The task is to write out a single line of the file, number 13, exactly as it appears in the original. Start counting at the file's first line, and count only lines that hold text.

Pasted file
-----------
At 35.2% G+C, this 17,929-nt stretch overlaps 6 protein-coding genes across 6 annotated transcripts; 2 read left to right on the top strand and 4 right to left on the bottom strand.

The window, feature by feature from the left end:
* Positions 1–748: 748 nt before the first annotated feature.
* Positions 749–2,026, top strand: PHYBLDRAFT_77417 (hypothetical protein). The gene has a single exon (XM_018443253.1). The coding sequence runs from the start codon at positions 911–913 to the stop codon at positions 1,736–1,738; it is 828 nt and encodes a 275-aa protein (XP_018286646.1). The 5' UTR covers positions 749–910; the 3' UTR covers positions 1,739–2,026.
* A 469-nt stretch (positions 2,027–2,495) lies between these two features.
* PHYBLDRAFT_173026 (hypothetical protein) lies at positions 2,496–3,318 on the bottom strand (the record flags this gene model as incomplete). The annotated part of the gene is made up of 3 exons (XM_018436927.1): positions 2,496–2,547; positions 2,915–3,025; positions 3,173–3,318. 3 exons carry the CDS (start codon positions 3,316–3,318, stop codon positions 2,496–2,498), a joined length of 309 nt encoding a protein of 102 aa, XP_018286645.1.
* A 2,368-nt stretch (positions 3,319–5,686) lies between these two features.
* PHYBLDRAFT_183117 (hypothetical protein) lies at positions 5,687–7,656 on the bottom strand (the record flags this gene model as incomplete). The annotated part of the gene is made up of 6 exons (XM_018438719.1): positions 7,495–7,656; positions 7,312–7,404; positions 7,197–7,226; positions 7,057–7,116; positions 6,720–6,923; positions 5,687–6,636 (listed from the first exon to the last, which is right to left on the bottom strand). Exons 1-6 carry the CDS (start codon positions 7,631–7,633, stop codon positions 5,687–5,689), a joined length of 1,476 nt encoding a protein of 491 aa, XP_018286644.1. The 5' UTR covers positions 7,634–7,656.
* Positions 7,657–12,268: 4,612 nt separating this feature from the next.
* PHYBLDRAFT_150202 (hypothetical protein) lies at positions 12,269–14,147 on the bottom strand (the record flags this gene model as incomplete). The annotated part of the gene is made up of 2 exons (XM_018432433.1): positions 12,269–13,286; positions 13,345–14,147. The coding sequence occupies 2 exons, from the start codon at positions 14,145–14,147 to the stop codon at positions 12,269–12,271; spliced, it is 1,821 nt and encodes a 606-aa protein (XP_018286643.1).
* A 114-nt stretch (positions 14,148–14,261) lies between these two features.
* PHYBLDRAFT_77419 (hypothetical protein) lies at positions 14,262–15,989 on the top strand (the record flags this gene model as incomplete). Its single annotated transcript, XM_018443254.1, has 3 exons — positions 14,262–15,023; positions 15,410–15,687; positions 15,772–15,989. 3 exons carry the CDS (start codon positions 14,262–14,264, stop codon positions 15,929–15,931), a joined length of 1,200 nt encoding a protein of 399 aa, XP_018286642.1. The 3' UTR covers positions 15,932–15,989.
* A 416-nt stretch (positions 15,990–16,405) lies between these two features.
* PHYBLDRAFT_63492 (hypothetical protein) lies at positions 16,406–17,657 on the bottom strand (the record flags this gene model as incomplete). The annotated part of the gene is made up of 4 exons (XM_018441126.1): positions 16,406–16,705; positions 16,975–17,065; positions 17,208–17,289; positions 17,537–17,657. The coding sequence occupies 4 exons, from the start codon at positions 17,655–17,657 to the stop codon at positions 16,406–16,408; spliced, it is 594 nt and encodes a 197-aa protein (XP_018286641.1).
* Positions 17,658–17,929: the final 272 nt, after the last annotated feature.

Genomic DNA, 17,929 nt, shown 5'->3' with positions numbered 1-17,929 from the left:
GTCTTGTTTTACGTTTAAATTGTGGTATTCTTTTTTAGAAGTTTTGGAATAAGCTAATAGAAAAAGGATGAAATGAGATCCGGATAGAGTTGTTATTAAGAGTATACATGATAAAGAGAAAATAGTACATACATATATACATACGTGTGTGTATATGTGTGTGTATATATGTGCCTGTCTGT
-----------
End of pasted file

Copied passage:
* A 416-nt stretch (positions 15,990–16,405) lies between these two features.